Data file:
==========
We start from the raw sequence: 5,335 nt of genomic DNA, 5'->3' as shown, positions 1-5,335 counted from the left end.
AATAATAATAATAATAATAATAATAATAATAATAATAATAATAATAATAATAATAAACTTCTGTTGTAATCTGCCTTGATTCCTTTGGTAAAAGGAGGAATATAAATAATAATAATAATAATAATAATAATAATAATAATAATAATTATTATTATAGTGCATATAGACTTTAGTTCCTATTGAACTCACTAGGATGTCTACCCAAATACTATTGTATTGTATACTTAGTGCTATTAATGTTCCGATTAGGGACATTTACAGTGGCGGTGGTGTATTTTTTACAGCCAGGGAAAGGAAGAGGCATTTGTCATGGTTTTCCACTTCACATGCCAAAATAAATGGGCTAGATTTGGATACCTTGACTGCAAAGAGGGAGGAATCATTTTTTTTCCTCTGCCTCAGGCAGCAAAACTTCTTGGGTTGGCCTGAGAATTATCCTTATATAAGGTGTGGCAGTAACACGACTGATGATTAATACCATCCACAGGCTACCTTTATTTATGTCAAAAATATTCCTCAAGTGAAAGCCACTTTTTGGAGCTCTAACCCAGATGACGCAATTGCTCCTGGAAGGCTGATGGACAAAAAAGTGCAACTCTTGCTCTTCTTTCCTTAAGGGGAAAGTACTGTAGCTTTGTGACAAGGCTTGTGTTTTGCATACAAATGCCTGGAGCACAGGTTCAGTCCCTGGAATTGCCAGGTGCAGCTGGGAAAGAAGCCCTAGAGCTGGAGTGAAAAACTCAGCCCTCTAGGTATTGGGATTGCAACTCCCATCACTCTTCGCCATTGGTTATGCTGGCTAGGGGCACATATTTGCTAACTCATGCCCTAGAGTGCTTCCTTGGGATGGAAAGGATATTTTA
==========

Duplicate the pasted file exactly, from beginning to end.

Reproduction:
We start from the raw sequence: 5,335 nt of genomic DNA, 5'->3' as shown, positions 1-5,335 counted from the left end.
AATAATAATAATAATAATAATAATAATAATAATAATAATAATAATAATAATAATAAACTTCTGTTGTAATCTGCCTTGATTCCTTTGGTAAAAGGAGGAATATAAATAATAATAATAATAATAATAATAATAATAATAATAATAATTATTATTATAGTGCATATAGACTTTAGTTCCTATTGAACTCACTAGGATGTCTACCCAAATACTATTGTATTGTATACTTAGTGCTATTAATGTTCCGATTAGGGACATTTACAGTGGCGGTGGTGTATTTTTTACAGCCAGGGAAAGGAAGAGGCATTTGTCATGGTTTTCCACTTCACATGCCAAAATAAATGGGCTAGATTTGGATACCTTGACTGCAAAGAGGGAGGAATCATTTTTTTTCCTCTGCCTCAGGCAGCAAAACTTCTTGGGTTGGCCTGAGAATTATCCTTATATAAGGTGTGGCAGTAACACGACTGATGATTAATACCATCCACAGGCTACCTTTATTTATGTCAAAAATATTCCTCAAGTGAAAGCCACTTTTTGGAGCTCTAACCCAGATGACGCAATTGCTCCTGGAAGGCTGATGGACAAAAAAGTGCAACTCTTGCTCTTCTTTCCTTAAGGGGAAAGTACTGTAGCTTTGTGACAAGGCTTGTGTTTTGCATACAAATGCCTGGAGCACAGGTTCAGTCCCTGGAATTGCCAGGTGCAGCTGGGAAAGAAGCCCTAGAGCTGGAGTGAAAAACTCAGCCCTCTAGGTATTGGGATTGCAACTCCCATCACTCTTCGCCATTGGTTATGCTGGCTAGGGGCACATATTTGCTAACTCATGCCCTAGAGTGCTTCCTTGGGATGGAAAGGATATTTTA